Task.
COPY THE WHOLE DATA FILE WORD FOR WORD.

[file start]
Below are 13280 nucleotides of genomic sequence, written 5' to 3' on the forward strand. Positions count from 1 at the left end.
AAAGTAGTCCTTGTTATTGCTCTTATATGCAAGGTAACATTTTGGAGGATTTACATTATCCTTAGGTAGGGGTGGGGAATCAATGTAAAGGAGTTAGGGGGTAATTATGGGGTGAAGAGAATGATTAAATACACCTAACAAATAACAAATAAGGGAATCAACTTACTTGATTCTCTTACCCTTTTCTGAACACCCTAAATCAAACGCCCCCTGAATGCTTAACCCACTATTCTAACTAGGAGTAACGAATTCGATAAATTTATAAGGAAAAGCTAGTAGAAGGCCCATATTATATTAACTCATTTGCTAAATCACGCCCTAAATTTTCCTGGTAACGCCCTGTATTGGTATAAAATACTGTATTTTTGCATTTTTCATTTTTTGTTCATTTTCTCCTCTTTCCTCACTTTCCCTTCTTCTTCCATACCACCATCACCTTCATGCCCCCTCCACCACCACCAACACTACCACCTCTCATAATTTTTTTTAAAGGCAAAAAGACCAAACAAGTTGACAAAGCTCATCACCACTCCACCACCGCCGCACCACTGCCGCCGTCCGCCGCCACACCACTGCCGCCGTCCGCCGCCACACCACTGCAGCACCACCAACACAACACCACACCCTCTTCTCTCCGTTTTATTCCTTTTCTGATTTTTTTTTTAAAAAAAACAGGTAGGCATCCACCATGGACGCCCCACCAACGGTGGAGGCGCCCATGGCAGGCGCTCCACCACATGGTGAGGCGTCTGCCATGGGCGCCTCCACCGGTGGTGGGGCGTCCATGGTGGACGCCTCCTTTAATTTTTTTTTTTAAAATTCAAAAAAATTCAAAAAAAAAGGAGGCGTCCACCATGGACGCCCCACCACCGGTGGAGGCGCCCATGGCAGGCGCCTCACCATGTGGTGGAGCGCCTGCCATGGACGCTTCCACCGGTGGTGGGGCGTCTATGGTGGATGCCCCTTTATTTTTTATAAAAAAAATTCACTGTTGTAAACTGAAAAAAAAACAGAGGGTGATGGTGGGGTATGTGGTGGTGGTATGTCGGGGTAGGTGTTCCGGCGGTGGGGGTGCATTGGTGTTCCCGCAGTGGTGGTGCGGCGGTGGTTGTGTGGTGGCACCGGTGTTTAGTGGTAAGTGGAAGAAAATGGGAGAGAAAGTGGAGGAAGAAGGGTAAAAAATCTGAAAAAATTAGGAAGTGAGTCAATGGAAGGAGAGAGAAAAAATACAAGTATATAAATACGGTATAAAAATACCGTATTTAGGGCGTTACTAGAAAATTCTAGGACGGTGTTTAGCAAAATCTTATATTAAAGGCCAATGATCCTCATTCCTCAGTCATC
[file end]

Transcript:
Below are 13280 nucleotides of genomic sequence, written 5' to 3' on the forward strand. Positions count from 1 at the left end.
AAAGTAGTCCTTGTTATTGCTCTTATATGCAAGGTAACATTTTGGAGGATTTACATTATCCTTAGGTAGGGGTGGGGAATCAATGTAAAGGAGTTAGGGGGTAATTATGGGGTGAAGAGAATGATTAAATACACCTAACAAATAACAAATAAGGGAATCAACTTACTTGATTCTCTTACCCTTTTCTGAACACCCTAAATCAAACGCCCCCTGAATGCTTAACCCACTATTCTAACTAGGAGTAACGAATTCGATAAATTTATAAGGAAAAGCTAGTAGAAGGCCCATATTATATTAACTCATTTGCTAAATCACGCCCTAAATTTTCCTGGTAACGCCCTGTATTGGTATAAAATACTGTATTTTTGCATTTTTCATTTTTTGTTCATTTTCTCCTCTTTCCTCACTTTCCCTTCTTCTTCCATACCACCATCACCTTCATGCCCCCTCCACCACCACCAACACTACCACCTCTCATAATTTTTTTTAAAGGCAAAAAGACCAAACAAGTTGACAAAGCTCATCACCACTCCACCACCGCCGCACCACTGCCGCCGTCCGCCGCCACACCACTGCCGCCGTCCGCCGCCACACCACTGCAGCACCACCAACACAACACCACACCCTCTTCTCTCCGTTTTATTCCTTTTCTGATTTTTTTTTTAAAAAAAACAGGTAGGCATCCACCATGGACGCCCCACCAACGGTGGAGGCGCCCATGGCAGGCGCTCCACCACATGGTGAGGCGTCTGCCATGGGCGCCTCCACCGGTGGTGGGGCGTCCATGGTGGACGCCTCCTTTAATTTTTTTTTTTAAAATTCAAAAAAATTCAAAAAAAAAGGAGGCGTCCACCATGGACGCCCCACCACCGGTGGAGGCGCCCATGGCAGGCGCCTCACCATGTGGTGGAGCGCCTGCCATGGACGCTTCCACCGGTGGTGGGGCGTCTATGGTGGATGCCCCTTTATTTTTTATAAAAAAAATTCACTGTTGTAAACTGAAAAAAAAACAGAGGGTGATGGTGGGGTATGTGGTGGTGGTATGTCGGGGTAGGTGTTCCGGCGGTGGGGGTGCATTGGTGTTCCCGCAGTGGTGGTGCGGCGGTGGTTGTGTGGTGGCACCGGTGTTTAGTGGTAAGTGGAAGAAAATGGGAGAGAAAGTGGAGGAAGAAGGGTAAAAAATCTGAAAAAATTAGGAAGTGAGTCAATGGAAGGAGAGAGAAAAAATACAAGTATATAAATACGGTATAAAAATACCGTATTTAGGGCGTTACTAGAAAATTCTAGGACGGTGTTTAGCAAAATCTTATATTAAAGGCCAATGATCCTCATTCCTCAGTCATC